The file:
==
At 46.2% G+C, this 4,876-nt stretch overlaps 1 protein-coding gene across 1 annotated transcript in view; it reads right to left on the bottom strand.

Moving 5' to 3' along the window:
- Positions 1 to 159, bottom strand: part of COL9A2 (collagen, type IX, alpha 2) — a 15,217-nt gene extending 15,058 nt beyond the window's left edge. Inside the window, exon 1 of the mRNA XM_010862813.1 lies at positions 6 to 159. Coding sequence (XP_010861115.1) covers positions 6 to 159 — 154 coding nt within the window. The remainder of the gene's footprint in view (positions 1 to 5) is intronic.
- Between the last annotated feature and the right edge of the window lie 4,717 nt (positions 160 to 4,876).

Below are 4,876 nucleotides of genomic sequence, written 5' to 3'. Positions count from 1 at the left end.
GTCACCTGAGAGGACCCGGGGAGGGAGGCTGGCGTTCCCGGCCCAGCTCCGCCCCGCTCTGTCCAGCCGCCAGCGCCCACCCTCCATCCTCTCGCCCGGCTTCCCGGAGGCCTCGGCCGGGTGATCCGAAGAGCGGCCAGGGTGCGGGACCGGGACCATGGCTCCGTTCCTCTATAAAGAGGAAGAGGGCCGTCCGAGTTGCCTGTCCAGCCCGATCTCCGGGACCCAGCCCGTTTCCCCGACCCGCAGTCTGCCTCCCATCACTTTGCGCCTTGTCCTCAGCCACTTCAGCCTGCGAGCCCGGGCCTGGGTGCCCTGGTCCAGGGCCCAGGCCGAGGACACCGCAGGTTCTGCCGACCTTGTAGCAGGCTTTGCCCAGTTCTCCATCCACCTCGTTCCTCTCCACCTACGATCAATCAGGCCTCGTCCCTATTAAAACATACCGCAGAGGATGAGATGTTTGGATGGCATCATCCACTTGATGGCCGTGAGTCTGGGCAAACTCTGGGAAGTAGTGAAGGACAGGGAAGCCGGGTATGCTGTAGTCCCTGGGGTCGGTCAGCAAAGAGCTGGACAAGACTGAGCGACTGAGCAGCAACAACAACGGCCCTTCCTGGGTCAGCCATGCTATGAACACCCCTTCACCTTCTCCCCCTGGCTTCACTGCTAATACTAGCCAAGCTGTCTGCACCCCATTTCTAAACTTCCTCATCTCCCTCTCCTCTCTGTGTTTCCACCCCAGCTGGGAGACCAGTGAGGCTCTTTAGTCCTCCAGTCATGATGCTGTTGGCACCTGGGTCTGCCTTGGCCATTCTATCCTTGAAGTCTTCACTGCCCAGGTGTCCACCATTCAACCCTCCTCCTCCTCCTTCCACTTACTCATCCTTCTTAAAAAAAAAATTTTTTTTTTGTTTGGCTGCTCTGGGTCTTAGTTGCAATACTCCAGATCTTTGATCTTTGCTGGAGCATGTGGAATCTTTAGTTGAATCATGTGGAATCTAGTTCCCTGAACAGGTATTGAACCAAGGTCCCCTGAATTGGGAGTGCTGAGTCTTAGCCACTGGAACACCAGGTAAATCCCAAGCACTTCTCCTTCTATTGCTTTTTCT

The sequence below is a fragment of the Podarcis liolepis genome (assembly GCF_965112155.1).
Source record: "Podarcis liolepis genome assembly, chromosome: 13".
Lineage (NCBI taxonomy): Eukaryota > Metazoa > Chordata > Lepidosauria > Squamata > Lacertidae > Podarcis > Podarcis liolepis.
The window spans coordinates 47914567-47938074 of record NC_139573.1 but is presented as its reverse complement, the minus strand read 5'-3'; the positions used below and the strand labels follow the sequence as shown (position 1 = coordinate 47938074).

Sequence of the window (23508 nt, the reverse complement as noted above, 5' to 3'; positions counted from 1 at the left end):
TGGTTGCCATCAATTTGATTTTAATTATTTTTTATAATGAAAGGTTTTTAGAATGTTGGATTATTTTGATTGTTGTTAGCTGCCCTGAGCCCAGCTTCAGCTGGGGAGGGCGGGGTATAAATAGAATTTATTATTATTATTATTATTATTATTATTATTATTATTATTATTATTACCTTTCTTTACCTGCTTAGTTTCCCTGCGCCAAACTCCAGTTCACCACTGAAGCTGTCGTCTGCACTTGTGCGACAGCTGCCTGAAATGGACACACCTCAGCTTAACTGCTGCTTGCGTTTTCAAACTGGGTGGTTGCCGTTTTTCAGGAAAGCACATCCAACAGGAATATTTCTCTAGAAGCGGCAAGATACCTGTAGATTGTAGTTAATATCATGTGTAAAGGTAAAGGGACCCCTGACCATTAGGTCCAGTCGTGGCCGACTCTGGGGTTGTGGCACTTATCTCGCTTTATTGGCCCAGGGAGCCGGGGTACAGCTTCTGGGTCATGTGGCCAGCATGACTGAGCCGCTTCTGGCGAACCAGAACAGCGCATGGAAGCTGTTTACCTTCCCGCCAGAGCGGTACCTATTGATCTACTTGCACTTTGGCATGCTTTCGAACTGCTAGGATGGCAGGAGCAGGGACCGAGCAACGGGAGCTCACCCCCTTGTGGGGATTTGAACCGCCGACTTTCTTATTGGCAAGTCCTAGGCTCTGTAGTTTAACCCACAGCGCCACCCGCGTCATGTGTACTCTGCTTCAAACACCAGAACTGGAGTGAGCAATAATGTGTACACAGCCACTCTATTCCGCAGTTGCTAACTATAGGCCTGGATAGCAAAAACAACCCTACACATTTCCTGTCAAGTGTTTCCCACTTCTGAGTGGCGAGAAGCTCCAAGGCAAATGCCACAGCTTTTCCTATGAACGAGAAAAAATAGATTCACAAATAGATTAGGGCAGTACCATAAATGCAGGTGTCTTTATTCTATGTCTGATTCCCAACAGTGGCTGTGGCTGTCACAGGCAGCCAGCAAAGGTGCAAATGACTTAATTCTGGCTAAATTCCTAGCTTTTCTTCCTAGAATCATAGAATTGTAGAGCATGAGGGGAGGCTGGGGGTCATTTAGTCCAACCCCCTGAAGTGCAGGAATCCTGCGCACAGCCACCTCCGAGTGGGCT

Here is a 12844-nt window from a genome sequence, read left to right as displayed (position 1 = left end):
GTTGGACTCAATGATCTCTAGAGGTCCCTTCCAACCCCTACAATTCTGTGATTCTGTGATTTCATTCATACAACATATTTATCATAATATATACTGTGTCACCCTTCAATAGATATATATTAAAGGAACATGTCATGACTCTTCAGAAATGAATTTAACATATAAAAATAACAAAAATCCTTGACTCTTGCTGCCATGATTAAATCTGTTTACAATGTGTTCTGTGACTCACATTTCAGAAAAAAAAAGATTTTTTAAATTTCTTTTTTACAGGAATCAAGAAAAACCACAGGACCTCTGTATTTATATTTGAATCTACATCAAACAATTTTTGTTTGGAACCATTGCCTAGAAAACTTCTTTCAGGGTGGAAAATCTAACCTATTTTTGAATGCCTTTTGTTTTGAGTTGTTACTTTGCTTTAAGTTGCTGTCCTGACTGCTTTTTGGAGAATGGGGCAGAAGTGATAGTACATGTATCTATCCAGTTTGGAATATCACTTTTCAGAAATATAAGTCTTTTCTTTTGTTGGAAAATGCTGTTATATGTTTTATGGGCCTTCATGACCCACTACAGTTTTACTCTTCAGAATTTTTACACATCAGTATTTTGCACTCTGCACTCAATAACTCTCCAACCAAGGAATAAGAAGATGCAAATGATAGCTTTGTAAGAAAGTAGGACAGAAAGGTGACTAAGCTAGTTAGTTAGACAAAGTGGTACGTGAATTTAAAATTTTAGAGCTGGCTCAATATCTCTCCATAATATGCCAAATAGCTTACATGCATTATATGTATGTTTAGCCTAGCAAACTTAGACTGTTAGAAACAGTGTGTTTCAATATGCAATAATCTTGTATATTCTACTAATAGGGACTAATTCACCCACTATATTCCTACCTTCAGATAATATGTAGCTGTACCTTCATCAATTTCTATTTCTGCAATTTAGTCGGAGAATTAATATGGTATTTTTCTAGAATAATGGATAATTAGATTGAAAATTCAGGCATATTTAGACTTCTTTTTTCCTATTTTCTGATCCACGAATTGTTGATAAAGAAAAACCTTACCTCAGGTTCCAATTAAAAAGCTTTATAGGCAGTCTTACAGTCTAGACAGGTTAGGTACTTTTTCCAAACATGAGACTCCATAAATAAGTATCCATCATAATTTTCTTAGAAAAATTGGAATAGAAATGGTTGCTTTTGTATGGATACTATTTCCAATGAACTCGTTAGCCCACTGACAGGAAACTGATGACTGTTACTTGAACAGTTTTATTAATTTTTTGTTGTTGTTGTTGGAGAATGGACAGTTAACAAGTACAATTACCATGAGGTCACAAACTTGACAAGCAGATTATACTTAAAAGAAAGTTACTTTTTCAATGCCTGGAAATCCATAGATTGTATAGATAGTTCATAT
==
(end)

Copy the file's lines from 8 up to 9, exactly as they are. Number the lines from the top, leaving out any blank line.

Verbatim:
Source record: "Podarcis liolepis genome assembly, chromosome: 13".
Lineage (NCBI taxonomy): Eukaryota > Metazoa > Chordata > Lepidosauria > Squamata > Lacertidae > Podarcis > Podarcis liolepis.